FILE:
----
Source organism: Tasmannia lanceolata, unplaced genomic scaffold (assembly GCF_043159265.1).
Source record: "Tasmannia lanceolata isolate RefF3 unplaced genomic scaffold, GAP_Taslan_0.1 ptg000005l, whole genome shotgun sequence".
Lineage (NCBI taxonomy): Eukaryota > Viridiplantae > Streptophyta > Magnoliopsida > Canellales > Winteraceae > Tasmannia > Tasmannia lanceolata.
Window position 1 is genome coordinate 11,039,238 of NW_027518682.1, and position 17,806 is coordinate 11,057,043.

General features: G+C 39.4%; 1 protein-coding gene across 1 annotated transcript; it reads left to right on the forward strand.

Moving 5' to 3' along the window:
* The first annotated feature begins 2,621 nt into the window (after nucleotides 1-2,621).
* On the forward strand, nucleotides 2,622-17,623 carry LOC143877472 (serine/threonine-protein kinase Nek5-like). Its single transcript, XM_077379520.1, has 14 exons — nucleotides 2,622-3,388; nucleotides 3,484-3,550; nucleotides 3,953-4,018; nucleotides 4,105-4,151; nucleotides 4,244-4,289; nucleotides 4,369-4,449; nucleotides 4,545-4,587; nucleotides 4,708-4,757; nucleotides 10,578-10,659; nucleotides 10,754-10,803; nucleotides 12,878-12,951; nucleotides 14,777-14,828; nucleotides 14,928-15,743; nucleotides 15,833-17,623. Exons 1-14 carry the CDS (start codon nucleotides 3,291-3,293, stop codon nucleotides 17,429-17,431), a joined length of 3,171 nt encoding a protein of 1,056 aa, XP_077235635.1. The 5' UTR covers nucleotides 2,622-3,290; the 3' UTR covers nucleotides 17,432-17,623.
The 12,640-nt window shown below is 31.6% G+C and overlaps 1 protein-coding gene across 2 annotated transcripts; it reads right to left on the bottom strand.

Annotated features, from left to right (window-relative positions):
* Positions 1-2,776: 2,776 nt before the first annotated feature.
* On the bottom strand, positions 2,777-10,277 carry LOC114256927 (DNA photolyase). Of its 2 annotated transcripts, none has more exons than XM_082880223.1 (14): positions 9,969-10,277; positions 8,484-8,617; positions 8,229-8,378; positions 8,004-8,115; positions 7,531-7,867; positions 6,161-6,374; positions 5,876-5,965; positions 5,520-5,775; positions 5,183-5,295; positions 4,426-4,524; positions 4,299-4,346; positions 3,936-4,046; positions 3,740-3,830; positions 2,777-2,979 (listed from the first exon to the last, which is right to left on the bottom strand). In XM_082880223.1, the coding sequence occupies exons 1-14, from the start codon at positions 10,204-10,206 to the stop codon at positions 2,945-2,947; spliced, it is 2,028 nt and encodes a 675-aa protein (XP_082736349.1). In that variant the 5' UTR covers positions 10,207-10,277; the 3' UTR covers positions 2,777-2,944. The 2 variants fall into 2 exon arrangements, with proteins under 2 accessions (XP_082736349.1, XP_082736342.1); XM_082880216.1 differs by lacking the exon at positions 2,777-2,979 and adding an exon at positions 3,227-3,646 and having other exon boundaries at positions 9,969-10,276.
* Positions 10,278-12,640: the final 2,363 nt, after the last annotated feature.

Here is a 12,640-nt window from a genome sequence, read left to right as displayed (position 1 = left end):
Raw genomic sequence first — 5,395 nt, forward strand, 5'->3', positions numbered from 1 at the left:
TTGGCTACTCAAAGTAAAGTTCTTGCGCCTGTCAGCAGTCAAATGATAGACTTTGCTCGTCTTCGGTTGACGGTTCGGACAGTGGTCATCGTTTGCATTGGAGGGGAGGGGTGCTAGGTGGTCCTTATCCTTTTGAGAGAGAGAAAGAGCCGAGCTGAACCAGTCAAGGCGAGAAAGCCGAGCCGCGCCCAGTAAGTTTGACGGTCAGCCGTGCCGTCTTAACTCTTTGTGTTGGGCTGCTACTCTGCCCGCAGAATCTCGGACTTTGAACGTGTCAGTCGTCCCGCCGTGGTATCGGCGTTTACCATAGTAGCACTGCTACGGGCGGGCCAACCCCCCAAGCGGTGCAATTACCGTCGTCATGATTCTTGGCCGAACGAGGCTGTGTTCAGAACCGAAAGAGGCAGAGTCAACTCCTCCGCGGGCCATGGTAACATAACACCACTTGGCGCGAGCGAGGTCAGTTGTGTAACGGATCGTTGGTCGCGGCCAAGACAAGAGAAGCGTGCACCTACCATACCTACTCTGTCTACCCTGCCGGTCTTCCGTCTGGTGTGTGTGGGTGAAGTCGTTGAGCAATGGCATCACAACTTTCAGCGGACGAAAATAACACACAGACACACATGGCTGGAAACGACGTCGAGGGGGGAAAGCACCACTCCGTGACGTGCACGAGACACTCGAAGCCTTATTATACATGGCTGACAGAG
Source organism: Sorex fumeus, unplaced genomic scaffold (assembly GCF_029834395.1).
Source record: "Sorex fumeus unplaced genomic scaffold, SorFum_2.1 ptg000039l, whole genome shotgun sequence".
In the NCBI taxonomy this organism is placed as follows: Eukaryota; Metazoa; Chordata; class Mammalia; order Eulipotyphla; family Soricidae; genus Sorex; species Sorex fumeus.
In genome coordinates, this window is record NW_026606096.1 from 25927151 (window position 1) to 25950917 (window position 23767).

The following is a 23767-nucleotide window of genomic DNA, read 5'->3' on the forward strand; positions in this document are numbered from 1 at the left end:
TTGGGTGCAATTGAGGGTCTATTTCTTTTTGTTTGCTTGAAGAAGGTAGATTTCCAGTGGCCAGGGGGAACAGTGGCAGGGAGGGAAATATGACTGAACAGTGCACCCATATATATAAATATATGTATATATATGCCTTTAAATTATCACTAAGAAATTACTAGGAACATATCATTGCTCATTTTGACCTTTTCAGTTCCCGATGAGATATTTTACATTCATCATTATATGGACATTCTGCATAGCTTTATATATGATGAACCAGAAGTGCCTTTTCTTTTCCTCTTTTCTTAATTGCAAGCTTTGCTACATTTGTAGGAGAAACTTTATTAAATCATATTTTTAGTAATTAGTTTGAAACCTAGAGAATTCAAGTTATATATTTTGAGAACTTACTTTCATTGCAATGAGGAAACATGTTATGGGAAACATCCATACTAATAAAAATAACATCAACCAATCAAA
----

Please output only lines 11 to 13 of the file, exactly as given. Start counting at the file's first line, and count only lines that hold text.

* Positions 1-2,776: 2,776 nt before the first annotated feature.
* On the bottom strand, positions 2,777-10,277 carry LOC114256927 (DNA photolyase). Of its 2 annotated transcripts, none has more exons than XM_082880223.1 (14): positions 9,969-10,277; positions 8,484-8,617; positions 8,229-8,378; positions 8,004-8,115; positions 7,531-7,867; positions 6,161-6,374; positions 5,876-5,965; positions 5,520-5,775; positions 5,183-5,295; positions 4,426-4,524; positions 4,299-4,346; positions 3,936-4,046; positions 3,740-3,830; positions 2,777-2,979 (listed from the first exon to the last, which is right to left on the bottom strand). In XM_082880223.1, the coding sequence occupies exons 1-14, from the start codon at positions 10,204-10,206 to the stop codon at positions 2,945-2,947; spliced, it is 2,028 nt and encodes a 675-aa protein (XP_082736349.1). In that variant the 5' UTR covers positions 10,207-10,277; the 3' UTR covers positions 2,777-2,944. The 2 variants fall into 2 exon arrangements, with proteins under 2 accessions (XP_082736349.1, XP_082736342.1); XM_082880216.1 differs by lacking the exon at positions 2,777-2,979 and adding an exon at positions 3,227-3,646 and having other exon boundaries at positions 9,969-10,276.
* Positions 10,278-12,640: the final 2,363 nt, after the last annotated feature.